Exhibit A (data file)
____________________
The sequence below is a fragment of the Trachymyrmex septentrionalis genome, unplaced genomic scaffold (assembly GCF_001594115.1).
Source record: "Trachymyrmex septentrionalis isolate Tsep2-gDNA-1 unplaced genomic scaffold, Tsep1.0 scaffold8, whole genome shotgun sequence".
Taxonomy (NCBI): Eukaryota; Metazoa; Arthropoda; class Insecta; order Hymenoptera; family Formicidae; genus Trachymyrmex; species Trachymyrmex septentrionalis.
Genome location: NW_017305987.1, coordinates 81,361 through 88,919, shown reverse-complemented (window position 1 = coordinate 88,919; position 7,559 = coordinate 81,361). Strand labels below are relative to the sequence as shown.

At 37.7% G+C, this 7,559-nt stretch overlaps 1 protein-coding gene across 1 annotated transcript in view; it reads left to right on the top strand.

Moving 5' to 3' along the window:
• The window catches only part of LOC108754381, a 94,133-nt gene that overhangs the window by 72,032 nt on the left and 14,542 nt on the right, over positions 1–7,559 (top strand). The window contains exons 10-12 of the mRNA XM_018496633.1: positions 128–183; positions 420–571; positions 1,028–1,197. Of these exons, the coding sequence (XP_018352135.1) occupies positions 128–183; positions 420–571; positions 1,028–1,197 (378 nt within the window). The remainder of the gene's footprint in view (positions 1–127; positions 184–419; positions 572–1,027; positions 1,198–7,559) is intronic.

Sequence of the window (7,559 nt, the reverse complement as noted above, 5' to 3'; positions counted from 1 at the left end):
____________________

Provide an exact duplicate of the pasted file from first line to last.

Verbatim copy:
The sequence below is a fragment of the Trachymyrmex septentrionalis genome, unplaced genomic scaffold (assembly GCF_001594115.1).
Source record: "Trachymyrmex septentrionalis isolate Tsep2-gDNA-1 unplaced genomic scaffold, Tsep1.0 scaffold8, whole genome shotgun sequence".
Taxonomy (NCBI): Eukaryota; Metazoa; Arthropoda; class Insecta; order Hymenoptera; family Formicidae; genus Trachymyrmex; species Trachymyrmex septentrionalis.
Genome location: NW_017305987.1, coordinates 81,361 through 88,919, shown reverse-complemented (window position 1 = coordinate 88,919; position 7,559 = coordinate 81,361). Strand labels below are relative to the sequence as shown.

At 37.7% G+C, this 7,559-nt stretch overlaps 1 protein-coding gene across 1 annotated transcript in view; it reads left to right on the top strand.

Moving 5' to 3' along the window:
• The window catches only part of LOC108754381, a 94,133-nt gene that overhangs the window by 72,032 nt on the left and 14,542 nt on the right, over positions 1–7,559 (top strand). The window contains exons 10-12 of the mRNA XM_018496633.1: positions 128–183; positions 420–571; positions 1,028–1,197. Of these exons, the coding sequence (XP_018352135.1) occupies positions 128–183; positions 420–571; positions 1,028–1,197 (378 nt within the window). The remainder of the gene's footprint in view (positions 1–127; positions 184–419; positions 572–1,027; positions 1,198–7,559) is intronic.

Sequence of the window (7,559 nt, the reverse complement as noted above, 5' to 3'; positions counted from 1 at the left end):